IDF ombudsman report finds soldiers denied rights, disparaged by commanders
61% of 7,000 complaints filed in 2018 found to be justified

IDF ombudsman report finds soldiers denied rights, disparaged by commanders

Defense Ministry official documents cases of commanders demeaning Ethiopian servicemen, keeping troops from medical appointments and not allowing enough vacation days

Judah Ari Gross is The Times of Israel's military correspondent.

Israeli soldiers stand guard on a road near the Israel-Gaza border in southern Israel, on March 25, 2019. (Hadas Parush/Flash90)
Israeli soldiers stand guard on a road near the Israel-Gaza border in southern Israel, on March 25, 2019. (Hadas Parush/Flash90)

Israel’s military ombudsman released his annual report for 2018 on Tuesday, documenting thousands of complaints by soldiers of improper treatment by their commanders, including racist or disparaging remarks.

The report was presented to Prime Minister and Defense Minister Benjamin Netanyahu and to the Knesset’s powerful Foreign Affairs and Defense Committee, as well as senior officers in the Israel Defense Forces.

The document was prepared by acting ombudsman Brig. Gen. (res.) Eitan Dahan and his predecessor, Maj. Gen. (res.) Yitzhak Brick, who completed his 10-year term earlier this year.

Over the course of 2018, the ombudsman’s office received 6,749 complaints from Israeli troops or their parents, a slight decrease from the previous year, in which just over 7,000 complaints were filed. Of those, some 61 percent were found to be legitimate, justified issues. The others were found to be false or trivial.

The document, based on written complaints from soldiers, interviews and reviews of internal military reports, came to many of the same conclusions as did the ombudsman’s office’s reports from previous years: commanders knowingly or unknowingly failing to provide the services to their soldiers required by military protocol; commanders speaking unprofessionally or hurtfully to their subordinates, sometimes in public; medical personnel failing to keep up with the needs of the soldiers in their care; and general, bureaucratic mismanagement.

“The worst of [these incidents in which services were denied] were cases in which commanders blocked the medical rights for soldiers, which could cause them physical or mental harm,” Dahan wrote.

A soldier rests during training exercises on Saturday. (photo credit: Edi Israel/Flash90)
Illustrative: An IDF soldier rests during training exercises. (photo credit: Edi Israel/Flash90)

In one such case, a commander kept his soldier from meeting a mental health professional until he filled out a form that was not actually required and then released the soldier too late, making the serviceman miss the appointment.

The IDF responded to the document, saying it welcomed the criticism and was working to address the issues identified in it.

“In the past decade, internal review and control mechanisms have been working in the IDF with the goal of improving a wide variety of issues. The IDF appreciates all reviews and criticism that is meant to improve the organization and is dedicated to learning from the findings in order to learn lessons and fix whatever needs to be fixed,” the army said in a statement.

The ombudsman also received a number of complaints from soldiers from minority groups, notably Ethiopians, whose commanders spoke to them in a “hurtful and racist manner,” though it acknowledged that the number of cases such as these has gone down in recent years.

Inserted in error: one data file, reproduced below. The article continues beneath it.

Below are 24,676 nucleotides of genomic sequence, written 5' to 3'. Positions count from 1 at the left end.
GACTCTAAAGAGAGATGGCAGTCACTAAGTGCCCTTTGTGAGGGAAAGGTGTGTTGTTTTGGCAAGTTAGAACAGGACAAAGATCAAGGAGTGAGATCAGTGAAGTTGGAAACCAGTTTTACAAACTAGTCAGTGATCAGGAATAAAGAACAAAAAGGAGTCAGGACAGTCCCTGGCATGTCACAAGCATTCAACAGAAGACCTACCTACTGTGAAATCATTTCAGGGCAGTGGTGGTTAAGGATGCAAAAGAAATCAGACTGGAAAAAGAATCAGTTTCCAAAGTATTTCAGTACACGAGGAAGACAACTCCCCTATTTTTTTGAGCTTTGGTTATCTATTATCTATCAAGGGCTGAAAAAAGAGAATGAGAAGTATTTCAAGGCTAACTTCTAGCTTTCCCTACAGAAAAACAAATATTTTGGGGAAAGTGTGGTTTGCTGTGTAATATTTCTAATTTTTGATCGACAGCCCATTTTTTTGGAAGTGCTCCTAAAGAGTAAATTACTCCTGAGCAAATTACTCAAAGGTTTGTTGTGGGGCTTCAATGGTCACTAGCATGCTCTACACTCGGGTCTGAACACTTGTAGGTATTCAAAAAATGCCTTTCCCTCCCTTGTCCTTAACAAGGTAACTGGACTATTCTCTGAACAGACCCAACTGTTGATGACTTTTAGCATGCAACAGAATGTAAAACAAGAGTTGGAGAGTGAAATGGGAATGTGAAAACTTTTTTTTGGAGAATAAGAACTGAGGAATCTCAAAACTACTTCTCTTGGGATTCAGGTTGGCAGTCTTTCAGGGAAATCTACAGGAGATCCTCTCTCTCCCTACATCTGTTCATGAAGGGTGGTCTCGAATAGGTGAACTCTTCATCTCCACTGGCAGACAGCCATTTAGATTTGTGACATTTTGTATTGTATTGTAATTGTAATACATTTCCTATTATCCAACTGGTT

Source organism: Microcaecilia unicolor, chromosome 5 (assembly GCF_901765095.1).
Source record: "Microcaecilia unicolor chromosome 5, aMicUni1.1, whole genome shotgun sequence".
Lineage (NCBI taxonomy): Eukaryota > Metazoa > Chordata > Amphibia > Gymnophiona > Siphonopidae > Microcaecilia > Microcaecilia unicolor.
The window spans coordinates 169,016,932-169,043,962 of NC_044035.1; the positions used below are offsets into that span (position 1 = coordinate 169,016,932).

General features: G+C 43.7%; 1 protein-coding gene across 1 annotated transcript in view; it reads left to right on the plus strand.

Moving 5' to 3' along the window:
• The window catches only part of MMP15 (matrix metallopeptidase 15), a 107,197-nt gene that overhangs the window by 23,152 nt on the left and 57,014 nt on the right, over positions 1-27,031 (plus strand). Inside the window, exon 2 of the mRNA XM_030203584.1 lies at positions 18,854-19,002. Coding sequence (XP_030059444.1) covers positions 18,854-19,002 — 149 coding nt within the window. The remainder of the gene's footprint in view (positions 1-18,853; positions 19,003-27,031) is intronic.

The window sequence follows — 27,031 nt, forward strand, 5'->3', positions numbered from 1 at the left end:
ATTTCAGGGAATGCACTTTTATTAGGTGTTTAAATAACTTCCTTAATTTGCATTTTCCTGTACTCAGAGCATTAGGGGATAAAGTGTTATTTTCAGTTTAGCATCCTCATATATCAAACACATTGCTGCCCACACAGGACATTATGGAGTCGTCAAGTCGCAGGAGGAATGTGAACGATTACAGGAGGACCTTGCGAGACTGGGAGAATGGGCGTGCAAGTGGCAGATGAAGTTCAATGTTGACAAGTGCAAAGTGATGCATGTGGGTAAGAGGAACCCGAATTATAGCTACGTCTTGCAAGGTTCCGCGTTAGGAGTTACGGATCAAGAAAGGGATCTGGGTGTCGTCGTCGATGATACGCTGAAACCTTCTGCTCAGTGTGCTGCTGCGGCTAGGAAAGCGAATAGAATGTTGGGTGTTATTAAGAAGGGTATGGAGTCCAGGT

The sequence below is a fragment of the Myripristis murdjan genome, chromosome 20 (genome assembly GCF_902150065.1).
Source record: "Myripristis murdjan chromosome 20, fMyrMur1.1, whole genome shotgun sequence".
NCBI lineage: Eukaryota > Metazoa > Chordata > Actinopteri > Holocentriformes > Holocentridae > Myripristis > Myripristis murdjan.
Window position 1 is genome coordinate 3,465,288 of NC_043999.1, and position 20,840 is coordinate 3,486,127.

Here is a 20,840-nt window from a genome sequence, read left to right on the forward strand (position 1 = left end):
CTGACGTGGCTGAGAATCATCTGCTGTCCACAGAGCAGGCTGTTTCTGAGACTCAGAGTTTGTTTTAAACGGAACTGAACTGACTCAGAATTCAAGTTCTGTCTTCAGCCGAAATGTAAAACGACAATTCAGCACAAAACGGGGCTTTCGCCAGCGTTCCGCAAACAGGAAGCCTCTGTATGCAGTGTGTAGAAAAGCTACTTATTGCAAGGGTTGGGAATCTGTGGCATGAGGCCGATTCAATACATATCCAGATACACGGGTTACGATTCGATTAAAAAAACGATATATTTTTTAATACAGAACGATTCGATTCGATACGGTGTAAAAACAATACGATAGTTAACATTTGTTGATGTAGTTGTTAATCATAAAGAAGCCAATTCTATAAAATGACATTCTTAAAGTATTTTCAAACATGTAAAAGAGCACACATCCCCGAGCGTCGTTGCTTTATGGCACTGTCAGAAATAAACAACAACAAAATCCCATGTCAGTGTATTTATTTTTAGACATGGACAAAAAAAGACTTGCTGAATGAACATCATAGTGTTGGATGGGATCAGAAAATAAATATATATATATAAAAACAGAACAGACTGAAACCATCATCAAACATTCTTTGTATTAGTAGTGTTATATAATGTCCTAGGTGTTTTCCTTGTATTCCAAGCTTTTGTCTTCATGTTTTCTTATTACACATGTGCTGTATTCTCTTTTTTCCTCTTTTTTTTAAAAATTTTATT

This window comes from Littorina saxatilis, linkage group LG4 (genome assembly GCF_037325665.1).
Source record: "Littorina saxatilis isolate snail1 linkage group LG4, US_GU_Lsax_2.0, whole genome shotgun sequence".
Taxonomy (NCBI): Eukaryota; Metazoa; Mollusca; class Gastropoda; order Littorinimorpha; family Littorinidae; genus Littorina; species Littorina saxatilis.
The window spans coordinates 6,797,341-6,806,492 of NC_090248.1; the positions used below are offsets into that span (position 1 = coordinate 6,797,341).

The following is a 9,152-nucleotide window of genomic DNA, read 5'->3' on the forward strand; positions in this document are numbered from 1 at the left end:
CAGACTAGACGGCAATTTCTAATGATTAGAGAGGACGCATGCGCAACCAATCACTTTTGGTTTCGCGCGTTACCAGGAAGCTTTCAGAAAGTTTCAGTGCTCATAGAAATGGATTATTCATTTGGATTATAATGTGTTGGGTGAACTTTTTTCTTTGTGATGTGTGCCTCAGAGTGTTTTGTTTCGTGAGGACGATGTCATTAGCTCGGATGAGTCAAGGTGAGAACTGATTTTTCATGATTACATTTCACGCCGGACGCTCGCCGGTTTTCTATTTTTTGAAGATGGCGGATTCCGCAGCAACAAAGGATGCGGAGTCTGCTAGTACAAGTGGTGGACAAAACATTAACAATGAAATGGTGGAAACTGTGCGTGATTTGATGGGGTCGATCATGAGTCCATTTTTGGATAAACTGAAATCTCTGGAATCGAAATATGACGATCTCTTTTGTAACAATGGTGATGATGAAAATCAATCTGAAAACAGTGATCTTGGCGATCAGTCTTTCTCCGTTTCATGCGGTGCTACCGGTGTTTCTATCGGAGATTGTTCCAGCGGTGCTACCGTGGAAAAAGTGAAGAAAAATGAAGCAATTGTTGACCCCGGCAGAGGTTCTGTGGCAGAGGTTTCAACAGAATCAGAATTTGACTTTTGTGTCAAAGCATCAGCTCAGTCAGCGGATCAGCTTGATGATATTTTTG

In one incident, a commander told his Ethiopian soldiers before the entire squad that they should “smile so that we can see you in the dark.”

In that cases and others, the commanders in question were punished or otherwise censured by their superiors for their inappropriate remarks.

Dahan noted that while complaints of racism have decreased, there has not been a drop in overall allegations of disparaging remarks by commanders.

Israeli soldiers from the Givati brigade take part in a training drill in the northern city of Tzfat, March 8, 2019. (David Cohen/Flash90)

According to the acting ombudsman, this “verbal violence” and other forms of inappropriate behavior are taking place on social media, particularly on the popular WhatsApp chat application.

In one case, a soldier sent his commander a sick note from his doctor on WhatsApp. The commander forwarded a copy of the medical document to the soldier’s entire unit, prompting his comrades to ridicule the serviceman and accuse him of faking illness to get out of kitchen duty.

The commander was found guilty in a disciplinary hearing of violating the soldier’s privacy by sharing the sensitive medical document.

Dahan also documented a number of cases of soldiers being denied the vacation days they are entitled to by military protocol.

The IDF in response acknowledged the problem and said it was connected to a failure to adequately inform all parties of a 2016 change to the rules, which gave soldiers 18 vacation days instead of 15.

“The number of vacation days for conscripted soldiers went up. Commanders and human resources personnel are responsible for informing soldiers about the matter and ensure that they are making use  of their vacation days,” the army said.

Dahan’s report marked a return to the type of document formerly produced by the office of the ombudsman, formally known as the soldiers’ complaints officer, after his predecessor Brick used his platform to warn against failures and issues in the IDF’s ground forces.

In his final year in the role, Brick effectively waged a one-man war against the military, accusing it of being woefully unprepared for war and duping the country’s political leaders into thinking it was. Military officials publicly rejected his allegations, but nevertheless worked to address many of the lacunae identified by the ombudsman, a former tank commander.

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